Bioacoustic Monitoring in KNP Reveals Alarming Hunting Intensity
Analysis of acoustic data from the Southern Sector of Korup National Park (KNP) from June 2013 to May 2015 indicates a high level of gun hunting intensity in the area. This analysis has been done within the context of the Darwin Initiative Project “Improving anti-poaching patrol evaluation and design in African Rainforests” on current intensity and patterns of gun hunting in the Southern Sector of KNP. PSMNR-SWR is a partner in the project and co-financed hunter and household surveys.read more
Through the use of novel acoustic monitoring techniques gun hunting was recorded for 24 hours a day and 365 days a year. A total of 12 Autonomous Recording Units (ARUs) were deployed in a grid covering an area of 54km. The ARUs digitally store forest sounds on memory cards which are replaced along with batteries every three months by trained field teams.
Parallel, the Darwin Initiative partnership undertook hunter surveys in three villages in the periphery of the study area so as to obtain additional information that could help interpret better the acoustic sensors.
Findings from acoustic data reveal a minimum of 1,954 gunshots in year 1 and 2,050 gunshots in year 2, which after counting the total survey effort of each year shows a 13% increase in gunshot hunting intensity between the two years in the 54 km2 survey area. For illustration: applying the success rate of 75% known from the hunter survey and with a theoretical assumption that poaching intensity is the same all over the park this would mean that over 35,000 animals would have been killed in the park only with guns.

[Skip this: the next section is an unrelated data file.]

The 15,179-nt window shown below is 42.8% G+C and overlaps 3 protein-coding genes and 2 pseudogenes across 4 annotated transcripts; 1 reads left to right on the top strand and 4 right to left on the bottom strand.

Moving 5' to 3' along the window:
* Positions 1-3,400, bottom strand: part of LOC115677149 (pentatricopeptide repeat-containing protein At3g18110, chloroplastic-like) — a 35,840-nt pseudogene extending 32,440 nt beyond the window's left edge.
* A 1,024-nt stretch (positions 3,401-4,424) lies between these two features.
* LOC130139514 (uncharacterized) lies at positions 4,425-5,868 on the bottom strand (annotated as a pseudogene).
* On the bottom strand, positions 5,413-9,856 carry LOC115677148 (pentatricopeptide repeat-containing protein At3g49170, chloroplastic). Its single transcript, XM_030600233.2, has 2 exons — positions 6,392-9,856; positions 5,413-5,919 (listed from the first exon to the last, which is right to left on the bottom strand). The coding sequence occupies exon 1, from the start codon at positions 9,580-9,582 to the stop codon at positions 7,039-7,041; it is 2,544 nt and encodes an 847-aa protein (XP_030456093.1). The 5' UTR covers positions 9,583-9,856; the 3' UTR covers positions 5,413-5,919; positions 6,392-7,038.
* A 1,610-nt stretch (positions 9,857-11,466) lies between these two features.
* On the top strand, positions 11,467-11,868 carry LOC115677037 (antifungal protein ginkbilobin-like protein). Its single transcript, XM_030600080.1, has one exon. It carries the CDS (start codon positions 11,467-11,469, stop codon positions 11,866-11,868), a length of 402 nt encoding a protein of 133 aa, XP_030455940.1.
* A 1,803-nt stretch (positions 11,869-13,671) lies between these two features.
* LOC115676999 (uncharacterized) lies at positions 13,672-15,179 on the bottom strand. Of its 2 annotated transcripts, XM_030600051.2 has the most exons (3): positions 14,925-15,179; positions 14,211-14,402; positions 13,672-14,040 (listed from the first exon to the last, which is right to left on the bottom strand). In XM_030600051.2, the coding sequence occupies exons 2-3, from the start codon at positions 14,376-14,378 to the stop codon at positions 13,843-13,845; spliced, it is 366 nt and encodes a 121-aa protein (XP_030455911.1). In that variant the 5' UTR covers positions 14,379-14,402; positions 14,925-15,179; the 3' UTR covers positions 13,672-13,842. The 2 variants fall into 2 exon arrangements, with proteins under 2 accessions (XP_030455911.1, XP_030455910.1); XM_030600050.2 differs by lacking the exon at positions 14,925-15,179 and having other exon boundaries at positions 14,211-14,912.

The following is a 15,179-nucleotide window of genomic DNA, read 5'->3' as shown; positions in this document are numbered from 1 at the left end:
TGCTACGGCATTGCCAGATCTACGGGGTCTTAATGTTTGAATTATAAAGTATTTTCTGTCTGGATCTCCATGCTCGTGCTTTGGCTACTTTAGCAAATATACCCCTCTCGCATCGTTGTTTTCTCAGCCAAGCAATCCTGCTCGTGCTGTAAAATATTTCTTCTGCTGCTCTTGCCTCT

Acoustic data did not provide details on what is being hunted. However, analysis of one year hunter survey data showed that duikers 39.2%, rodents 26%, primates 10.6% and pangolins 3.9% constitute the top hunted species including various birds, small mammals and reptiles.
The acoustic monitoring data also provided information on the spatial and temporal gun hunting patterns. The analysis of gunshot timings show that most of the hunting takes place at night. The data equally revealed a clear weekly pattern of hunting activity from Monday to Wednesday, declining by weekends when local food markets are opened.
In the months ahead, cyber tracker patrol data recorded by KNP eco-guards will also be used to analyse the effect of increased anti-poaching patrol efforts on gun hunting.
The information provided by the acoustic sensors can greatly empower patrols, and indeed the information was used by the park management to deploy targeted missions during the high hunting period of November 2015 – January 2016.
The researchers have thus recommended that the Darwin Initiative project lessons be used to create the momentum needed for the expansion of the acoustic monitoring protocol in other parts of KNP as well as other protected areas, and ultimately its inclusion in the management plans of all protected areas in Cameroon.